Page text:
THE daughter of a prominent pastor who died of coronavirus has thanked Chris Cuomo for helping to save her sister's life.
Bishop Gerald Glenn, a leader at New Deliverance Evangelistic Church in Richmond, Virginia, died on Saturday evening just days after testing positive for the virus.
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He had drawn criticism in the weeks before his death for continuing to hold services during the pandemic and for telling his congregation that God is "bigger" than the virus.
Four members of his family members have since tested positive, including daughter Margerie Crawley.
Speaking to Chris Cuomo, who has been hosting his CNN Prime Time show from his basement since contracting virus, Crawley said she believed Cuomo's decision to speak publicly about his own experience had helped her sister to recover.
"Thank you for sharing your story," she said.
"And doing your video about your exercises and all that you've gone through with this."
"Because I do truly believe it helped to save my sister when she started to get sick.
"She took hold of everything you said in your video.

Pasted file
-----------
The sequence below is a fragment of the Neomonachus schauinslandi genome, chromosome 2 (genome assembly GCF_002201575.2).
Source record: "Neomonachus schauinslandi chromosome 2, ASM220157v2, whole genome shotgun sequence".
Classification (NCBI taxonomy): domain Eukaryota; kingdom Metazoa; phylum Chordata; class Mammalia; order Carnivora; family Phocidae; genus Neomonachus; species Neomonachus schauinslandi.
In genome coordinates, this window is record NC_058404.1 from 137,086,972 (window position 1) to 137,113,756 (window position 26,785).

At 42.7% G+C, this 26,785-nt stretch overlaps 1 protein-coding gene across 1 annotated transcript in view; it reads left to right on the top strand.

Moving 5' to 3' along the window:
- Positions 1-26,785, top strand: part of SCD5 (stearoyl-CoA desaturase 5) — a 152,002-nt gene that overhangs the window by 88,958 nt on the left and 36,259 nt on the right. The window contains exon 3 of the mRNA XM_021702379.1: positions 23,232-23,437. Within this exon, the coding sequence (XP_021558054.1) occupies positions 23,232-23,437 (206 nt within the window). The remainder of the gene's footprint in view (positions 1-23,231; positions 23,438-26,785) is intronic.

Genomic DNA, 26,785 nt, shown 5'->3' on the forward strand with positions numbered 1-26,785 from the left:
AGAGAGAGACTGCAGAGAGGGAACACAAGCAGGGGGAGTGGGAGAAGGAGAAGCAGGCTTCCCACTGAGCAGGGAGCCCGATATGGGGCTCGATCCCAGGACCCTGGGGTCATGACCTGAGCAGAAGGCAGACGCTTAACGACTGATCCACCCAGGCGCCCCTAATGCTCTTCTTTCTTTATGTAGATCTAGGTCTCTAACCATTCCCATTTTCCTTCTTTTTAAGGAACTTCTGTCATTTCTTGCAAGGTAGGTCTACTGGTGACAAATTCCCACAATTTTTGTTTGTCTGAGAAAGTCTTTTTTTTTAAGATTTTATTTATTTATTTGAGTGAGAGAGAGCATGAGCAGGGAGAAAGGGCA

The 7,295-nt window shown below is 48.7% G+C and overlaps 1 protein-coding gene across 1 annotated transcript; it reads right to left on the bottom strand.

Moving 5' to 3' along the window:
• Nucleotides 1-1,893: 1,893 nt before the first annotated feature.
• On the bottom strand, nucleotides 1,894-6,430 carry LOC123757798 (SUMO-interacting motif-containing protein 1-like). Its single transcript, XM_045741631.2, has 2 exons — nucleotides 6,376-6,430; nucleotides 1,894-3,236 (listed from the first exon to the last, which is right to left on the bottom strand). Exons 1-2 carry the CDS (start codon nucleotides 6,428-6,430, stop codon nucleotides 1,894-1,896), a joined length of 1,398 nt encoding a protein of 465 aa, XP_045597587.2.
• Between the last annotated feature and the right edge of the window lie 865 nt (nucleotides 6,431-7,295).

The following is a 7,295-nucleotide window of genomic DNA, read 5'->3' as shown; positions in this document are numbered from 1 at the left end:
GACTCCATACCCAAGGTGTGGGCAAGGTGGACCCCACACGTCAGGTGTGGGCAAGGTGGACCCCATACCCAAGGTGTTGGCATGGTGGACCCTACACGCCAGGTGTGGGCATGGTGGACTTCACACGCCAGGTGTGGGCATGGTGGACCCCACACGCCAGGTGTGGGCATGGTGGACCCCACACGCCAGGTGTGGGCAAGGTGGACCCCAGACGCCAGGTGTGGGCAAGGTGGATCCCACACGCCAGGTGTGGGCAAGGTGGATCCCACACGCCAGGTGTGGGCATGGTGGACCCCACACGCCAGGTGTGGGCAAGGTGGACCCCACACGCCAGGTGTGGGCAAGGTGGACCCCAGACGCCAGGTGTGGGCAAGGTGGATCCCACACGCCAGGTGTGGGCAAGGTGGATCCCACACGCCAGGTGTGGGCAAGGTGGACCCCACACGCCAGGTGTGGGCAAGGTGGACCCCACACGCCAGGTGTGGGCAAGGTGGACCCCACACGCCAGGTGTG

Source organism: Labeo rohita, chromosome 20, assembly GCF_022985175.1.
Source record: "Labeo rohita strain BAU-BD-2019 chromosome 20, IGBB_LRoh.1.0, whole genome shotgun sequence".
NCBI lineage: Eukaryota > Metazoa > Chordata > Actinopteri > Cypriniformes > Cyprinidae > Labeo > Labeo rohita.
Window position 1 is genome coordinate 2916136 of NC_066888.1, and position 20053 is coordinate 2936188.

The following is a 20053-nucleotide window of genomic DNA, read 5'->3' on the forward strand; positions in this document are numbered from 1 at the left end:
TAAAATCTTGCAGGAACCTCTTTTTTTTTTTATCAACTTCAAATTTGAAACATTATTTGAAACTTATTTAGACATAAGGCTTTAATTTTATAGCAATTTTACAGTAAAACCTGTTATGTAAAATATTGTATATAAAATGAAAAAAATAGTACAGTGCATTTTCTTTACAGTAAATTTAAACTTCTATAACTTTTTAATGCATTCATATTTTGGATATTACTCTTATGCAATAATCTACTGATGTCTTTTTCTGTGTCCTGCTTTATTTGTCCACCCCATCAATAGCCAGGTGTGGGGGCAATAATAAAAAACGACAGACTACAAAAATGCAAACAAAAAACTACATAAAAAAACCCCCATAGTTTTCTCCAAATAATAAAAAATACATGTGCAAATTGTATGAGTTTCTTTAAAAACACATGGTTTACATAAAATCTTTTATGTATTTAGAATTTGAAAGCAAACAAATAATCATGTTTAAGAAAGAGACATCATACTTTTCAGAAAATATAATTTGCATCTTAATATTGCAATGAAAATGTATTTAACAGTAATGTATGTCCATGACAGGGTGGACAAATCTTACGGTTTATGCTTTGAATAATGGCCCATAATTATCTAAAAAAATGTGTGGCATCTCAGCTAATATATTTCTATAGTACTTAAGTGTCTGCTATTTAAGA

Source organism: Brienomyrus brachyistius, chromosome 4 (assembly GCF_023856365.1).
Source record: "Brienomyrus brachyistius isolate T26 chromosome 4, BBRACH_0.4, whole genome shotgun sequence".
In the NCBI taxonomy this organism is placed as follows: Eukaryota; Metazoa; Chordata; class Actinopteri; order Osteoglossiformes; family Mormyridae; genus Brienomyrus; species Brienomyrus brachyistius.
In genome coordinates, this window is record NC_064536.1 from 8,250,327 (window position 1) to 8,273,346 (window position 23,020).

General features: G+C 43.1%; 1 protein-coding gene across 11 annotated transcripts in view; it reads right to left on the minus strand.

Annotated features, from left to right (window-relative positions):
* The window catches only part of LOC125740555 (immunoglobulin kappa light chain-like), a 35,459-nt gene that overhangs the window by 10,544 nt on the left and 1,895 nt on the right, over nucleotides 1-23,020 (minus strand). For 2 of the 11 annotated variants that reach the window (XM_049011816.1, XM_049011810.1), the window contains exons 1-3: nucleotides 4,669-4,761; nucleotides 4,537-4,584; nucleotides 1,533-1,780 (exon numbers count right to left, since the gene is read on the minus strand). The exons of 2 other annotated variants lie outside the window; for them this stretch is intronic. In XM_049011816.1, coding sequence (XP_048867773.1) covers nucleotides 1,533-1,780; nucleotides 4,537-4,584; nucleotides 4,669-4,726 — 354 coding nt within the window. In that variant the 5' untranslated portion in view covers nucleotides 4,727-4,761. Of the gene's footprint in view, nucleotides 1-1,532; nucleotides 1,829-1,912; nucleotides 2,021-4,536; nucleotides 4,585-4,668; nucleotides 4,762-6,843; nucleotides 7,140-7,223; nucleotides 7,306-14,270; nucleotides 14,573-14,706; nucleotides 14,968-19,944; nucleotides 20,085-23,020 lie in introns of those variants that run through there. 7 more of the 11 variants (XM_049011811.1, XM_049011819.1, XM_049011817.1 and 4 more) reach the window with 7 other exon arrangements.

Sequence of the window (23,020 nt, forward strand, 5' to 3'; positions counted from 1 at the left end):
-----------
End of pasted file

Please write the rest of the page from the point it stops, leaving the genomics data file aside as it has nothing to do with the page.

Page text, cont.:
"And it has been a true blessing for us to see you be so vulnerable in public.
"You have no idea how much that has helped our family."
As well as talking about the symptoms he has suffered, Cuomo earlier posted videos outlining home workouts for his viewers can do while in quarantine.
'IT BECOMES VERY REAL TO YOU'
Before Bishop Glenn had been diagnosed, footage shot on March 22 showed him telling his congregation: "Don't be afraid. Don't be neurotic.
"Yes, it's out there. But God is out there too.
"God is bigger than the virus. God is bigger than our struggle."
Just one day later, the state of Virginia banned gatherings of 10 or more people, but officials had already been urging the public to practise social distancing.
Crawley also used the interview to defend her father from the criticism he received after the footage emerged.
"He was very clear in posting signs and having hand sanitiser and… not congregating with people after service, during service.
"People were asked to seat six feet apart.
"There were a lot of people that were nervous and anxious, and he wanted to give them a message of hope."
Following Glenn's death, she also urged the public to heed official advice about social distancing.
"It becomes very real to you," she said.
"I just beg people to understand the severity and the seriousness of this, because people are saying it's not just about us, it's about everyone around us."
The coronavirus has so far infected more than 650,000 people and killed at least 28,500 across the US.
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